BY ON April 8, 2011

This post originally appeared on Writes Like She Talks.

Barely two weeks ago, Miami University (of Oxford, Ohio) students were shearing off their hair for testing in order to raise awareness about the dangers of coal production and mercury:

The testing is the latest in the group’s efforts to ask Miami to close its campus coal plant and switch to renewable energy. Miami’s plant is located on western campus and uses about 24,000 tons of coal annually.

“We’re trying to get the administration to retire the plant,” said freshman Dan Ward, a member of the Beyond Coal group.

According to the group, “coal-fired power plants emit toxic mercury into our air, where it rains down into our rivers and streams and then makes its way to our bodies via contaminated fish.”

And then, this past Monday evening, the president of the university announced plans to phase out the plant entirely by 2025 .  The student group, Beyond Coal, was even given a specific hattip by the university’s administration:

Miami University President David Hodge announced the official sustainability goals and commitments in an e-mail to the Miami community Monday night.

According to David Prytherch, Miami’s sustainability coordinator, the vast majority of the sustainability goals and commitments remain the same as recommended by the Sustainability Committee. There are, however, two major changes that have been made to the report.

The first of these is that a sunset date has been set for burning coal at the plant on Miami’s campus.

“There had been conversation about this for a long time on the committee, but the organization, Beyond Coal, really helped to move that conversation forward,” Prytherch said. “The goal is to have a gradual phase out of burning coal with a target sunset date of 2025.”

Major kudos to the students for their persistence in getting this far, but don’t we know – as the article notes – that continued vigilence and collaboration will be necessary to see that the plans are implemented.  The Sierra Club published a press release and, as an Ohioan, I am thrilled to read about the progress being made here:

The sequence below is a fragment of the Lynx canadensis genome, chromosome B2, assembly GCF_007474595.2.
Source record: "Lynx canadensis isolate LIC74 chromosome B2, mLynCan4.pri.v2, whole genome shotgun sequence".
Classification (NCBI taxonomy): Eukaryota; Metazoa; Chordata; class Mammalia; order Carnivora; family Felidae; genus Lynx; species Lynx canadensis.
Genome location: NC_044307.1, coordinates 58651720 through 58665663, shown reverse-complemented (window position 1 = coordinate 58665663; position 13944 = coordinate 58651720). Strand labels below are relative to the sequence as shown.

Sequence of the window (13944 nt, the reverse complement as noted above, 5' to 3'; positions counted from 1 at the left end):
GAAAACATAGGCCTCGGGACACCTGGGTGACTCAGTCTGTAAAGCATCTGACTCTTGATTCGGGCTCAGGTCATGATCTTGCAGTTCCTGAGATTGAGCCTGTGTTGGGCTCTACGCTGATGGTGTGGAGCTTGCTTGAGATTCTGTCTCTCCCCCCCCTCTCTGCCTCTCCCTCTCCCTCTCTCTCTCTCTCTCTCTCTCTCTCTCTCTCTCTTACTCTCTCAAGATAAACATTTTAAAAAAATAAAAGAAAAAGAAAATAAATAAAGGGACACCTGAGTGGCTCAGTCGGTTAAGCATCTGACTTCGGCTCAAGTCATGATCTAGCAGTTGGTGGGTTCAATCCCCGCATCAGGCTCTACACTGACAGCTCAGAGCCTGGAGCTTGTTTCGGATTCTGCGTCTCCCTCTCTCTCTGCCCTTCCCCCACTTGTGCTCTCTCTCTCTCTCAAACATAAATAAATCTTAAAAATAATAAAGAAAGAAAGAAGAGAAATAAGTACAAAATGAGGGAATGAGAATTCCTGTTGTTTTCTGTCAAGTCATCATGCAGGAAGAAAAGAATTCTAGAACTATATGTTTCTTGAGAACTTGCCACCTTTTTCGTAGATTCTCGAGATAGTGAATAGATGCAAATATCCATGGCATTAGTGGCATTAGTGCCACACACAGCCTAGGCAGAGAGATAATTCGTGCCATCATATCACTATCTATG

Miami’s decision – the fourth in Ohio this year alone – underlines a strong trend of schools in the state and across the country moving to reduce dangerous pollution and mitigate financial uncertainty by ruling out the future use of coal as an energy source. Just last week, Ohio University announced it would move beyond coal by 2016. Last summer, Case Western Reserve University announced it would also eliminate coal in its district heating system; this was followed in January by Oberlin College, which published a plan that calls for its coal plant to be eliminated in favor of landfill gas.

I also love how indispensable college students have been to these moves.  Check out this opinion piece written by the students a few weeks before the hair raising event. With my first child just now starting to tour colleges, I have to say that some schools go out of their way to talk about sustainability, and that’s something I don’t ever recall hearing about back in my day (we’ll just leave when exactly that was to the reader’s speculation).

In the meantime, test results from the hair raising awareness event last month should be received within the next three weeks.  No doubt, that information will help energize the move away from producing coal on the campus and around young men and women preparing for the rest of their hopefully healthy lives.

Are you near a coal plant? This interactive map on the Sierra Club website will help you answer that question – and get you thinking about whether you want to get your hair tested!  It’s not just for the Miami students:

Missoula hair salon cuts off locks in effort to track mercury levels

Women volunteer for hair snipping to test for mercury

Hair to be tested for mercury Monday

Rochester residents tested for mercury exposure

Hair Samples Key To Finding Mercury Levels, Risk

Check out more at the Moms Clean Air Force blog.

TOPICS: Coal, Florida, Mercury Poisoning, Politics, Pollution